Are you ready for the next, and last step? Garage Band isn’t just a program that allows you to record your ideas, and put them together in a song. The programmers who made Garage Band have tried to make it a complete “unit” by also allowing you to mix your tracks into a final, polished version, complete with effects. Traditionally, this step would be done by a separate piece of software or hardware.
After you have tweaked your settings (pan, volume/levels, tuning and tempo) it’s time to export your composition. Exporting “mixes down” your song into a two-track file: a left/right stereo AIFF file. The resolution of this file is 44.1 kHz at 16 bits. This is the same as CD-quality sound. Choose “Export to iTunes” in the File menu.
iTunes creates a special playlist with all the compositions you create using Garage Band. The AIFF file Garage Band automatically imports into iTunes is large. A quality AIFF file is great for burning a CD of your own music. But what if you want to share the music digitally through e-mail or the web?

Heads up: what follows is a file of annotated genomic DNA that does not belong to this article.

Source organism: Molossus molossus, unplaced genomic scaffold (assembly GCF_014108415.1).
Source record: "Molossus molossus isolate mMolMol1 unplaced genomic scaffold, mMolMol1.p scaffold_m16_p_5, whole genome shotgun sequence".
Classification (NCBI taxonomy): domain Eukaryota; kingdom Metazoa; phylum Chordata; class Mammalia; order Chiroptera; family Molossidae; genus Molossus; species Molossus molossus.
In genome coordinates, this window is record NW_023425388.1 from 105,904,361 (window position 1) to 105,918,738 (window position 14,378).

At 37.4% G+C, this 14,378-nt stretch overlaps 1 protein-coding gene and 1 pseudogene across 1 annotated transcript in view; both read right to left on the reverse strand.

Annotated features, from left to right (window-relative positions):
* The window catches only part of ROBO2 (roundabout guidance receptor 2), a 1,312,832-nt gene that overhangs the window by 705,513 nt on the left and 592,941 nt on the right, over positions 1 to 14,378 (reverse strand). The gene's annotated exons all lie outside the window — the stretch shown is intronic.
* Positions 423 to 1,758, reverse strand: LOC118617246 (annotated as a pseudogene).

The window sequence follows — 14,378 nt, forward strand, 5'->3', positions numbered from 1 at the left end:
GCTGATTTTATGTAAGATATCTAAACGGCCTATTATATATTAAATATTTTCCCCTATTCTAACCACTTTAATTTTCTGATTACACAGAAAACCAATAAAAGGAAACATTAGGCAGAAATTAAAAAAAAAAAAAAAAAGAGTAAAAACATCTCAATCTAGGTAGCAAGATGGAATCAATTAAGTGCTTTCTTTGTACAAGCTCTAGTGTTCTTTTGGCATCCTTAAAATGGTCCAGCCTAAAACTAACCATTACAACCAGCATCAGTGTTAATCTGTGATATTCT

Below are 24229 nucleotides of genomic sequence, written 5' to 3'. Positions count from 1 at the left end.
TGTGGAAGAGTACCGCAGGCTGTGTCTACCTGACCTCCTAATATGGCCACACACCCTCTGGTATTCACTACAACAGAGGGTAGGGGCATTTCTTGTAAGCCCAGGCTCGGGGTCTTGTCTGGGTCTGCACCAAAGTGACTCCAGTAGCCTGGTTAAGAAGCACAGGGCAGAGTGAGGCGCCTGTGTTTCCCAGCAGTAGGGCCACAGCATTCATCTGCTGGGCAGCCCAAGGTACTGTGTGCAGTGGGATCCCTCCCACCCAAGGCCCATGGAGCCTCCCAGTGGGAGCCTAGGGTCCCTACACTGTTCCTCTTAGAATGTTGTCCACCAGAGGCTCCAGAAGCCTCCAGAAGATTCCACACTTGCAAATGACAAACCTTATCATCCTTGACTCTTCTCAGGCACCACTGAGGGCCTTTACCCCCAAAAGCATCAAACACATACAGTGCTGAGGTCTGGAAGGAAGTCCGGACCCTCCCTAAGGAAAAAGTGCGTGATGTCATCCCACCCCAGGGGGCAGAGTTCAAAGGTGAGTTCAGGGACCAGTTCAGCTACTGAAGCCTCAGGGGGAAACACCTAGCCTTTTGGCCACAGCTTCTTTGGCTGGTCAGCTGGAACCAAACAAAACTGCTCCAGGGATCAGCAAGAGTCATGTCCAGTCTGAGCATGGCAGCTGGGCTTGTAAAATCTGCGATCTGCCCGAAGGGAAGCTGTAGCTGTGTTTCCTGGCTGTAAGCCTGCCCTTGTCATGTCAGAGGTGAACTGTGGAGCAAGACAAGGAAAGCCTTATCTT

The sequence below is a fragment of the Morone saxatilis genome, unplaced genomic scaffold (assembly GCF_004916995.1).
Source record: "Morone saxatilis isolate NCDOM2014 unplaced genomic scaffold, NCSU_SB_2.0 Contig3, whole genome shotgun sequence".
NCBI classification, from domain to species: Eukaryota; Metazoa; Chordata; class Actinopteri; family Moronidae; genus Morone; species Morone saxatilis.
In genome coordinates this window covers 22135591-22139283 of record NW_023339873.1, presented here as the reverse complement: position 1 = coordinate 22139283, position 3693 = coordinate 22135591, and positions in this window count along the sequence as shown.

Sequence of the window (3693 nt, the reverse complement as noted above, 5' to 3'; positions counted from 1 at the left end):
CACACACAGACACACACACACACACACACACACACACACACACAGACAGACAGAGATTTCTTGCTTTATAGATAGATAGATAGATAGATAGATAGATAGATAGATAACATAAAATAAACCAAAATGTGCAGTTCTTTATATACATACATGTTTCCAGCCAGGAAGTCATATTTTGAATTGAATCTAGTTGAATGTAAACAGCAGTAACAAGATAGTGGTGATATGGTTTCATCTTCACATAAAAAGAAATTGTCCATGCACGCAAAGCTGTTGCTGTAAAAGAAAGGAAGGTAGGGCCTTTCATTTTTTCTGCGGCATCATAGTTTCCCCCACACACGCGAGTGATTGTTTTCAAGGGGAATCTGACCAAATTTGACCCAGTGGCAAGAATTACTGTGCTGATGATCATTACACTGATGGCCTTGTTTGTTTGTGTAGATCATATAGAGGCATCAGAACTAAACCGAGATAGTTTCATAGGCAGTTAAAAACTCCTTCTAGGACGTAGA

What you will need to do is convert the digital file into a smaller, compressed file. The most popular format is MP3, a model by which the sound file is compressed and made smaller. MP3 stands for MPEG-3 layer 1 standardized by the Motion Picture Experts Group as a high-quality compressed audio format.
MP3s are typically one-tenth the size of an uncompressed AIFF file, which means they’re small enough to transfer online. To convert your AIFF “original” into an MP3, follow the procedure below. To learn more about compressed audio formats, check out Digital Audio System’s webpage.
© 2005 by John G. Hendron.
This work is licensed under a Creative Commons License.